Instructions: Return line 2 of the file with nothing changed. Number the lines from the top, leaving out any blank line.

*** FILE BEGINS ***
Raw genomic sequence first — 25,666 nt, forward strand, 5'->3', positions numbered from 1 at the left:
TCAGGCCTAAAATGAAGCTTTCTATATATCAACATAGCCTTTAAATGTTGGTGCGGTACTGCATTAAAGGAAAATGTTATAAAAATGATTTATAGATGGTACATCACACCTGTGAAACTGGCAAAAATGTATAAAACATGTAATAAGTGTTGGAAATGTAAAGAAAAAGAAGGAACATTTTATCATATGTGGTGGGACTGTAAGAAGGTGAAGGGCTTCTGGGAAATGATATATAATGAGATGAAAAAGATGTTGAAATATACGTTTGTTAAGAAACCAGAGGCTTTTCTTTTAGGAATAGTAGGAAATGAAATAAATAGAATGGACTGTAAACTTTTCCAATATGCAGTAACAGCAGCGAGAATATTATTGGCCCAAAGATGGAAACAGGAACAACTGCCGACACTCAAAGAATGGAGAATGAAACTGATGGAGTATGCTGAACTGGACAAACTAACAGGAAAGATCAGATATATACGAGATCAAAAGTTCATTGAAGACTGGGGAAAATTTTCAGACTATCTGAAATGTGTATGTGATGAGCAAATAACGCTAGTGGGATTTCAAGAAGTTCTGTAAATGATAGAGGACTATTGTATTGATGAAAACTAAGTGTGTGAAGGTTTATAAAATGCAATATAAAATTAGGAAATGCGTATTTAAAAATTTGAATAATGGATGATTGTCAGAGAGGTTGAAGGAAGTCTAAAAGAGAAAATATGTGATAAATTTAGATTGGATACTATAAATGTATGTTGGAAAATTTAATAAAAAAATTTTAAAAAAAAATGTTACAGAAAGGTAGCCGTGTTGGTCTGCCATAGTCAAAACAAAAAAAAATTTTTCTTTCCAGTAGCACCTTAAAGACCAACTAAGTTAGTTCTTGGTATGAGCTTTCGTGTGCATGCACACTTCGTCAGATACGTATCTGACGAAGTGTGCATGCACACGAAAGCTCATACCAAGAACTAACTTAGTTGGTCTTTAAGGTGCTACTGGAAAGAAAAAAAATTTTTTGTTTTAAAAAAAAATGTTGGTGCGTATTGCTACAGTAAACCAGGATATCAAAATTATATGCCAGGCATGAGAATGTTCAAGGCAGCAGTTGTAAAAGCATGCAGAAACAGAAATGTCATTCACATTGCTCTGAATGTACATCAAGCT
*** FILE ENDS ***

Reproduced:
TCAGGCCTAAAATGAAGCTTTCTATATATCAACATAGCCTTTAAATGTTGGTGCGGTACTGCATTAAAGGAAAATGTTATAAAAATGATTTATAGATGGTACATCACACCTGTGAAACTGGCAAAAATGTATAAAACATGTAATAAGTGTTGGAAATGTAAAGAAAAAGAAGGAACATTTTATCATATGTGGTGGGACTGTAAGAAGGTGAAGGGCTTCTGGGAAATGATATATAATGAGATGAAAAAGATGTTGAAATATACGTTTGTTAAGAAACCAGAGGCTTTTCTTTTAGGAATAGTAGGAAATGAAATAAATAGAATGGACTGTAAACTTTTCCAATATGCAGTAACAGCAGCGAGAATATTATTGGCCCAAAGATGGAAACAGGAACAACTGCCGACACTCAAAGAATGGAGAATGAAACTGATGGAGTATGCTGAACTGGACAAACTAACAGGAAAGATCAGATATATACGAGATCAAAAGTTCATTGAAGACTGGGGAAAATTTTCAGACTATCTGAAATGTGTATGTGATGAGCAAATAACGCTAGTGGGATTTCAAGAAGTTCTGTAAATGATAGAGGACTATTGTATTGATGAAAACTAAGTGTGTGAAGGTTTATAAAATGCAATATAAAATTAGGAAATGCGTATTTAAAAATTTGAATAATGGATGATTGTCAGAGAGGTTGAAGGAAGTCTAAAAGAGAAAATATGTGATAAATTTAGATTGGATACTATAAATGTATGTTGGAAAATTTAATAAAAAAATTTTAAAAAAAAATGTTACAGAAAGGTAGCCGTGTTGGTCTGCCATAGTCAAAACAAAAAAAAATTTTTCTTTCCAGTAGCACCTTAAAGACCAACTAAGTTAGTTCTTGGTATGAGCTTTCGTGTGCATGCACACTTCGTCAGATACGTATCTGACGAAGTGTGCATGCACACGAAAGCTCATACCAAGAACTAACTTAGTTGGTCTTTAAGGTGCTACTGGAAAGAAAAAAAATTTTTTGTTTTAAAAAAAAATGTTGGTGCGTATTGCTACAGTAAACCAGGATATCAAAATTATATGCCAGGCATGAGAATGTTCAAGGCAGCAGTTGTAAAAGCATGCAGAAACAGAAATGTCATTCACATTGCTCTGAATGTACATCAAGCT